It’s showtime in North Carolina for online sports betting and Rep. Jason Saine will be taking center stage. He will be presenting his colleagues in the House of Representatives the legislation that could bring mobile sports wagering from out of the shadows and into a legalized, regulated environment.
Saine has been a sponsor of the online North Carolina sports betting bill in the House but essentially, over the next few weeks, he’ll be advocating on behalf of a bipartisan bill that has already passed through the state Senate. In that chamber, the sports wagering bill was shepherded by Republican Sen. Jim Perry and co-sponsored by Democratic Sen. Paul Lowe Jr.
While a specific timeline has not been established for the bill’s route through the handful of House committees where it needs approvals, Saine said he hopes it could all get done in three to four weeks.
Considering the relatively short General Assembly session that began Wednesday and is set to end June 30, a brisk journey for the bill will be necessary. First stop is likely the Judiciary Committee, followed by the Finance Committee, the Rules Committee and then to the floor of the House.
Saine, a Republican, already successfully guided sports wagering through the House Commerce Committee in November with a 12-4 vote.
More recently, the legislature has been on break and state primaries were held on Tuesday.
“At the end of last year, we had a really good hearing on the bill … The vote went 12-4 out of Commerce, so it was pretty strong,” Saine said.
“Part of the understanding was that we weren’t going to move fast. We were going to give people time to get back to their districts.”
Also, legislators wouldn’t have to deal with a vote on an issue such as sports betting with the primaries in front of them.
Constituents Want Online Sports Betting
The discussions that legislators have had with constituents have been both illuminating and productive, Saine said.
“I think the members are realizing that there’s a lot of the constituency that believes (online sports betting) is already legal in North Carolina,” Saine said. “Some people who are passionate about sports betting have certainly been in contact with their legislators and have let them know they want to see the bill get passed. And those who are opposed have let their opposition known, but it hasn’t been overwhelming.”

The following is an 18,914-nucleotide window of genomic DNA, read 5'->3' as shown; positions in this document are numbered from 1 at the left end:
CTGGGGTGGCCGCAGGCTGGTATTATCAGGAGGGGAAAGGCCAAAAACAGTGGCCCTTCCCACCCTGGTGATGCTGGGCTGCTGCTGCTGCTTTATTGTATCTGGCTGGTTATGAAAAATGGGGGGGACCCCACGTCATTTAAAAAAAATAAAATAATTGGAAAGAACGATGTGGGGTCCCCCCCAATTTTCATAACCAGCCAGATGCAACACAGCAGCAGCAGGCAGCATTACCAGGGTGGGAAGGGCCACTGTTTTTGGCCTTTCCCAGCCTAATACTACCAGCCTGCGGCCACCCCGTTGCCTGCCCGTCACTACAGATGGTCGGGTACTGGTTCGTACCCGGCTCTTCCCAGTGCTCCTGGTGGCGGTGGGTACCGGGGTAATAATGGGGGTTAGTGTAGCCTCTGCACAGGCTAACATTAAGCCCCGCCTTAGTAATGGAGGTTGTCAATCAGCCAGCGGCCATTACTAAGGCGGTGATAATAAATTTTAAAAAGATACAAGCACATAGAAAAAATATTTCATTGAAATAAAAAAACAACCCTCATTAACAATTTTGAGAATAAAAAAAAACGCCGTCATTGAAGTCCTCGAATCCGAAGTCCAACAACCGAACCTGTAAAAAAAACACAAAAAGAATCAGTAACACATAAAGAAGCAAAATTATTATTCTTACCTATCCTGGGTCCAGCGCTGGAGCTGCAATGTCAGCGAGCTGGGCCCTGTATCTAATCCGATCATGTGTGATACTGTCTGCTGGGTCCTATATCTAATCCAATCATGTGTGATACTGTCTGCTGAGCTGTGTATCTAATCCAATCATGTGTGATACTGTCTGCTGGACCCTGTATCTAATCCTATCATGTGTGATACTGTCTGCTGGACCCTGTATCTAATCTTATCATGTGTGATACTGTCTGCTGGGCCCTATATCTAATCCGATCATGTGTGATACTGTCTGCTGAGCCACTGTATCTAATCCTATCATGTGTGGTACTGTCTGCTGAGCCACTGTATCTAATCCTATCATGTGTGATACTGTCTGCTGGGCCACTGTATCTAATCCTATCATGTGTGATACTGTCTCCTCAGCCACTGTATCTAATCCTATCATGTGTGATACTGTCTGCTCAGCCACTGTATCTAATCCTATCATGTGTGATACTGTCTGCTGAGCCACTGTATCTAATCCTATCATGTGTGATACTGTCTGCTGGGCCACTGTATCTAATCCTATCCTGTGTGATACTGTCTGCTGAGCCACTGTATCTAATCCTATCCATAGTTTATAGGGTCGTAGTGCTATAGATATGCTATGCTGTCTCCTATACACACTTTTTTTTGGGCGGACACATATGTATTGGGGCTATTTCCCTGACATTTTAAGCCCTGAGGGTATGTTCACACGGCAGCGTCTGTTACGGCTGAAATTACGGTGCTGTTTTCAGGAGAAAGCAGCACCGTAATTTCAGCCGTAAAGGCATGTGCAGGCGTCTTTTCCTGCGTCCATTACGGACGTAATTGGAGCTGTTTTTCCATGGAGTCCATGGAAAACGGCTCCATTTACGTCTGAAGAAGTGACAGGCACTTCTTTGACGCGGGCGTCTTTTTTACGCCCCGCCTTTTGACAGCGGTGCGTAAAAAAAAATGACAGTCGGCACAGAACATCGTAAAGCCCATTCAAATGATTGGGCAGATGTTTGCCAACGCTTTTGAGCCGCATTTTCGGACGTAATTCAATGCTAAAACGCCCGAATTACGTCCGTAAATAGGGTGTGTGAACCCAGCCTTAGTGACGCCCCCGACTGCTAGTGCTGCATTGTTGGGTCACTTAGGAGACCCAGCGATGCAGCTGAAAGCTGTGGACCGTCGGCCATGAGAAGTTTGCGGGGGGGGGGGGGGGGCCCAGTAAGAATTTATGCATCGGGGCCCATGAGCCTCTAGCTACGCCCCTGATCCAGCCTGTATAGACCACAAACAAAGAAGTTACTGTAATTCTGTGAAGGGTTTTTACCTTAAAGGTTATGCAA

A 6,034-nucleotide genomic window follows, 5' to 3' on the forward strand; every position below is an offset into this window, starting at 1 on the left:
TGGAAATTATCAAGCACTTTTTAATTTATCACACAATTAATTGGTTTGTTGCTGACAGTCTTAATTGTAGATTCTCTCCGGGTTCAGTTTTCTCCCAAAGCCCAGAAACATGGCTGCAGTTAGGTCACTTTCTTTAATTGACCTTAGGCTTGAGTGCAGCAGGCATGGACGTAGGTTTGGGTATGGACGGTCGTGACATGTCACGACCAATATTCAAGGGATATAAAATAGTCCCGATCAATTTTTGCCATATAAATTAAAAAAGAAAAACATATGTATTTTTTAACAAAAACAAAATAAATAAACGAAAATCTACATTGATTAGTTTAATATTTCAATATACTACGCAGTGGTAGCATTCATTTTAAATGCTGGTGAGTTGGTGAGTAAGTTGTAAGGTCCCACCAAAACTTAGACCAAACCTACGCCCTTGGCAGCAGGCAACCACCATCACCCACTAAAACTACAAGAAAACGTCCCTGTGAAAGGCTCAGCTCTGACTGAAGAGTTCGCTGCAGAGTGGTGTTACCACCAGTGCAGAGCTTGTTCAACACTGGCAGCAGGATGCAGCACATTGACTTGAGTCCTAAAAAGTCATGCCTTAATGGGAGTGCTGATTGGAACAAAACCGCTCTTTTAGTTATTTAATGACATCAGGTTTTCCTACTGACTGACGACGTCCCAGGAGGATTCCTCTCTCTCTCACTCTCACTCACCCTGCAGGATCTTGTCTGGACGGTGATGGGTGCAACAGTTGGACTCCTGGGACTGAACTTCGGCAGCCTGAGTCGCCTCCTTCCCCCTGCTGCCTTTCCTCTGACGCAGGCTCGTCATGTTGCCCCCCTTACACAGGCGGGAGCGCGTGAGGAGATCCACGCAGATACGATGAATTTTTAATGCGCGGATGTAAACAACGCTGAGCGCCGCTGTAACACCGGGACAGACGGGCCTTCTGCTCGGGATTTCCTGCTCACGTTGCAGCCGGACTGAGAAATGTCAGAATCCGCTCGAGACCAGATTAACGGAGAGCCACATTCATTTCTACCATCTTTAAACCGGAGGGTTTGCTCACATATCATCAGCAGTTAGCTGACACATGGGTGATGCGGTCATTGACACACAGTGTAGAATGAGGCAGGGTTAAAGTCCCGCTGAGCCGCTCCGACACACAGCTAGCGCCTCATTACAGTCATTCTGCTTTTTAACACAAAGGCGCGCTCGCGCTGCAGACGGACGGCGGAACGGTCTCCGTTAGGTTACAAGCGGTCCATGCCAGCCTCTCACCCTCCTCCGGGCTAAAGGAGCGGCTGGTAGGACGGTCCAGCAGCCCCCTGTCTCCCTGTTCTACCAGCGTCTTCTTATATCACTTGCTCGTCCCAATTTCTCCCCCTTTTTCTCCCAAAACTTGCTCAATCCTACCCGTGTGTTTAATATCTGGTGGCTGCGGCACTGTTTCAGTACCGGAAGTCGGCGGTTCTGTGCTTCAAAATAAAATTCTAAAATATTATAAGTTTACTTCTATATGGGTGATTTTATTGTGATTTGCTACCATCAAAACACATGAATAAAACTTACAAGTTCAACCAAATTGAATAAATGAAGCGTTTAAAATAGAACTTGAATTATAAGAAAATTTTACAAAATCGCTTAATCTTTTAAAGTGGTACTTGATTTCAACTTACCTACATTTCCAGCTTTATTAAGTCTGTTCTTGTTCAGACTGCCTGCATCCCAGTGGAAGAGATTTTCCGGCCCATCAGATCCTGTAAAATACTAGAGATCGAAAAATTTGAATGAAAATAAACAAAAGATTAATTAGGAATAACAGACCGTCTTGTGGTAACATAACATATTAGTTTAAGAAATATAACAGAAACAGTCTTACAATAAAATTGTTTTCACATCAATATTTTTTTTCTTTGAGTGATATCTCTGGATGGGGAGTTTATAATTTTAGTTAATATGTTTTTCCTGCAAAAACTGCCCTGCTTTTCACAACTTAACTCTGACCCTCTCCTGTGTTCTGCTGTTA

Saine cited a recent poll that indicated North Carolinians generally favor legalizing online sports betting. (North Carolina already has retail sports wagering at two Native American casinos in the western part of the state).
A poll in April by WRAL News with more than 2,000 registered voters responding asked whether sports gambling, including online sports wagering, should be made legal. A majority, 52% of respondents, said it should be legal and just 28% said it should remain against the law. The remainder were “not sure.”
Saine said altogether, momentum for online sports wagering is good going into the spring legislative session.
If North Carolina legalizes online sports betting, it could possibly have a domino effect on Southern states without it.
Senate Bill Will Be Presented
What Saine will present to his House colleagues will be what Perry got through the Senate, SB 688.
“We don’t want to upset the apple cart on the bill that was passed out of the Senate because it was a close vote in the Republican caucus,” he said. “We want to take that bill as it is, not a back-and-forth with a conference process. Essentially, accept what they sent to us, vote on that without amending it. Then it will become law and then follow-up that with a secondary bill, which should not be much of an issue once the bigger issue is passed.”
Saine said some of his colleagues would “like to see more tax revenue on this and we’re agreeable to that as the bill sponsors.”
Currently, the bill passed in the Senate carries an 8% tax rate. It would not be surprising to see that tax rate increased. Neighboring Virginia has a 15% tax rate on online sports betting and Tennessee has a 20% tax rate.
When Could Online Sports Betting Begin?
So, assuming online sports wagering is approved in the House in the next month or so, how long will it be before North Carolinians can start actually making bets on their cell phones and computers?
“That is a great question,” Saine said. “It will take some time from a regulatory standpoint to get things on-boarded. I would hope to have – and it’s just my hope, I don’t know that this will be the case – I would love to have it before football season starts, but that’s probably pushing it (and) unrealistic.
“More realistically, by the middle of the football season, October, November, is more plausible. Worst case, the beginning of next year.”
Importantly, Saine said, his colleagues have had ample time to consider the issue and understand the merits of having an activity that many state residents are already doing in an illegal market become regulated and taxed with protections for consumers.
“Some folks are as ready to vote on this as I am simply because we’ve talked it to death, which was part (of) the intent. ... We’ve got fatigued from a long session last year,” Saine said. “People want to get in and out, so they’re not surprised when I say we want to move on this thing fairly quickly. … I don’t want to get up against the clock and not get it done.”